When Chaya Hoffman came to study at Fashion Institute of Technology in New York City, she says her style was, “so out there with leopard and hot pink, feathers and bows, everyone called me the next Betsey Johnson.” By that point, her fashion experience included embellishing and accessorizing school clothes that had to conform to a dress code. Even while keeping to the strictures of modest dress, the girl from Bergenfield, New Jersey went all out.
Hoffman, who is Modern Orthodox, will soon graduate as an award-winner from one of the country’s premier fashion schools. Her senior thesis garment, a sheer embroidered, sleeveless, open-back gown, was chosen by industry critics at FIT’s Future of Fashion runway show. The event, which showcases the top talent of the graduating class, is covered by the fashion press and attended by industry elites like Zac Posen, Yigal Azrouël and Dennis Basso.
Hoffman’s design went on to be the sole winner of the People’s Choice Award. The award is given to a student chosen by design peers, the style-setters for future trends. Effusive praise came from her professors from the couture industry.
“Chaya’s gown was beautiful, with all the colors in the embroidery and the multi-color organza peplums. The proportion of the slinky sheer skirt, tiny bodice and over-exaggerated peplum was so eye catching” says Paula Varsalona, Hoffman’s professor and internationally known couturier designer of bridal apparel.
The gown is on display in The Museum at FIT through May 24.
Hoffman learned to design using a vast array of fabrics and materials, applying more intricacy in needlework and use of accessories. While her concentration is special occasion, she says it “helped her imagination” and refine her aesthetic to also study lingerie, activewear, knitwear and sportswear.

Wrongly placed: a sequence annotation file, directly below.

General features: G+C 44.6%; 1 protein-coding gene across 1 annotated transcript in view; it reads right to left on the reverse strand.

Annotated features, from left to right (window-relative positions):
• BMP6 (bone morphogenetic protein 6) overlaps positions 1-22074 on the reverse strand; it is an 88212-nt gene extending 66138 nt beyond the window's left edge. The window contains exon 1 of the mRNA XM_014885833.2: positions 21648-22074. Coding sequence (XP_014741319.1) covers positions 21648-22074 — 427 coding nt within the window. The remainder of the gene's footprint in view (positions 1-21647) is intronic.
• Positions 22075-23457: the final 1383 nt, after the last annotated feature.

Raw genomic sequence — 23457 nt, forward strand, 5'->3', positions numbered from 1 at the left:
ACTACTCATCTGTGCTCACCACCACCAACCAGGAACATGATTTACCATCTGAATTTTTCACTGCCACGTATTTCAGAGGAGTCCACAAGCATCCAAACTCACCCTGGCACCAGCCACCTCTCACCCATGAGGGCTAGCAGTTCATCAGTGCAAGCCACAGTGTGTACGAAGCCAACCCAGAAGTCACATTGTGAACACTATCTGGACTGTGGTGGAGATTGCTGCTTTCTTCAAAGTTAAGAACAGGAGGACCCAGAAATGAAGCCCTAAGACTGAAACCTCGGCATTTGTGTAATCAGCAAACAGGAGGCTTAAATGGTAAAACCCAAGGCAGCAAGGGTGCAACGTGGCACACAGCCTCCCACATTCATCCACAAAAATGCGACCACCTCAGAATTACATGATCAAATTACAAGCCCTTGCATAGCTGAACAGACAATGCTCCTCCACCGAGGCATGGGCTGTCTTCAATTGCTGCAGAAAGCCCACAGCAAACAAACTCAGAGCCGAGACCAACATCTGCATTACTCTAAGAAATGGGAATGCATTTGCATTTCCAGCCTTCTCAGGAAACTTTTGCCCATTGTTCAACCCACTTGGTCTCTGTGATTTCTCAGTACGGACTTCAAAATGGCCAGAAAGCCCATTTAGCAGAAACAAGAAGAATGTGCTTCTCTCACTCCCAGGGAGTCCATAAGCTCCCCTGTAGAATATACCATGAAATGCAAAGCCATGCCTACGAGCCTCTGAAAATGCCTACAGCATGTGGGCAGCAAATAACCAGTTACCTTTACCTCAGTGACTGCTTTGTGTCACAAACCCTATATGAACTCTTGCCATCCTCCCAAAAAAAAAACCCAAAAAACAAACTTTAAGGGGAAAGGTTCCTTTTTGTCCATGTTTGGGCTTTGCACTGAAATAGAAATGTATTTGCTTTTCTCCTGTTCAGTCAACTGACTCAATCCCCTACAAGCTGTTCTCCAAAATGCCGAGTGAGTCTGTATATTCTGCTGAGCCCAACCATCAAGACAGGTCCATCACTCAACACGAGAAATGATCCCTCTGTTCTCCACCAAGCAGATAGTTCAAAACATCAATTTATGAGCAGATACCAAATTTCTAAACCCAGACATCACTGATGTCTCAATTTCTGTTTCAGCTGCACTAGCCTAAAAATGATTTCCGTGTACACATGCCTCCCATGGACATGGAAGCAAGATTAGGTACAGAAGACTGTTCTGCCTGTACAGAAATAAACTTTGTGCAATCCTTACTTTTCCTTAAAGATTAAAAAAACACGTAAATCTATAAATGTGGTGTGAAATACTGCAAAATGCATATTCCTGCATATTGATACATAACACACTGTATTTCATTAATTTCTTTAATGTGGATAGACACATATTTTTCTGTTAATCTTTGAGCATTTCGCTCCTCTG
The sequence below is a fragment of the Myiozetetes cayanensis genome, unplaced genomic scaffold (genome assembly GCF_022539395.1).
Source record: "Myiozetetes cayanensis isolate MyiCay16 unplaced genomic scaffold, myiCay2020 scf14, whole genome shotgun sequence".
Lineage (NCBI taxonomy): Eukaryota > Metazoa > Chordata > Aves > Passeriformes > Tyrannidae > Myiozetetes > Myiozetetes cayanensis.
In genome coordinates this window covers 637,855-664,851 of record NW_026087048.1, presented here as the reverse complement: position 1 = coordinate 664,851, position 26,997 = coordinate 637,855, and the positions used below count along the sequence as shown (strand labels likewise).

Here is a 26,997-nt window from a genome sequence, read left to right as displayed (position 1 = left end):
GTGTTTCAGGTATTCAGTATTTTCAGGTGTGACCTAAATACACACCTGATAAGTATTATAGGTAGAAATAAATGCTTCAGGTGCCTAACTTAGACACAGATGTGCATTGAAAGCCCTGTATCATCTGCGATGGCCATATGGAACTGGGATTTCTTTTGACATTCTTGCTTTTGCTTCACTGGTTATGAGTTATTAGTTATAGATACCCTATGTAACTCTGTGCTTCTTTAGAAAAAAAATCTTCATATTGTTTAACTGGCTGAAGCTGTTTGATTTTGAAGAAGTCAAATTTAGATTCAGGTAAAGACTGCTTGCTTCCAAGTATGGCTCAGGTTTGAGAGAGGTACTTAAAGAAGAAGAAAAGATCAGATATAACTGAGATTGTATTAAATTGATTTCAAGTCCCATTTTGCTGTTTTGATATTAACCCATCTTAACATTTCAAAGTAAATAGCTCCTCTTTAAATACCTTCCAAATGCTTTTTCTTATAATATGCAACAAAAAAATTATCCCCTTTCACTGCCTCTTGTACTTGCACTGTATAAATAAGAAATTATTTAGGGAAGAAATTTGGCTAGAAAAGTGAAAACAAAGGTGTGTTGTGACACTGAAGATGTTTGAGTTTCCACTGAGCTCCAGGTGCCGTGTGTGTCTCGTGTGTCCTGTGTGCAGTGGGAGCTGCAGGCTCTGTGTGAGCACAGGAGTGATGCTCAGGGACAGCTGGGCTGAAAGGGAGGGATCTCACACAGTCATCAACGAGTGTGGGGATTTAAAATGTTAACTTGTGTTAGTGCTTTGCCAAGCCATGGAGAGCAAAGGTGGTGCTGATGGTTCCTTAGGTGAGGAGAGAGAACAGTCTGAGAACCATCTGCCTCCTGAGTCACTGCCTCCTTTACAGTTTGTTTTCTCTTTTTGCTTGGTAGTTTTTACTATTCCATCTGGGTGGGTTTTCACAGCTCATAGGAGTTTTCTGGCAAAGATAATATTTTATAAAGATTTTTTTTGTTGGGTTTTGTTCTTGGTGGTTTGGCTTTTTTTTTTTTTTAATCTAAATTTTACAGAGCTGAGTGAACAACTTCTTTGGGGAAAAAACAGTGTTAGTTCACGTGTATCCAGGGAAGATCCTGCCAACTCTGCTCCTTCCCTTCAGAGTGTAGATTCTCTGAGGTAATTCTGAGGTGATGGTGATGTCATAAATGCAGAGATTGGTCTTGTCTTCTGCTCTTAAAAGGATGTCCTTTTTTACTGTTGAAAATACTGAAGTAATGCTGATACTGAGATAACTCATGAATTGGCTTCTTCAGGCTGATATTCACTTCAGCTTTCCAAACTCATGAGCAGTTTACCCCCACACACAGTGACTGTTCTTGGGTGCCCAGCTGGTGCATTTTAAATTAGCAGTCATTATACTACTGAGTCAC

“When I started, I went way over the top,” says Hoffman. “I love embellishing with fur, feathers, crystals, beads. I think ‘Go big or go home.’ But I’ve had amazing professors who helped me find that line between doing too much and getting it right.”
The idea of “go big or go home,” seemed to serve the young fashion student well, at least in the beginning.
“We tend to have the students over-design with more than one important element in a gown,” says Varsalona. “Chaya tended to employ multiple elements in her designs, but it was easy to compromise with her to achieve a beautifully designed garment.”
It’s important to note that while Hoffman has gotten to explore fashion as “a big canvas,” she doesn’t view modest dress as a set of restrictions to conform to. What seems like a contradiction — designing high couture fashion, but dressing in three-quarter length sleeves with hems below the knee — is merely a design consideration for Hoffman.
Nor does the industry see a contradiction: “Designers should never design for themselves,” says Varsalona. “A commercial designer has to address many tastes. Some may be conservative due to cultural restrictions, or fashion forward with concepts such as a sheer lace gown. A designer must design for all types and sizes.”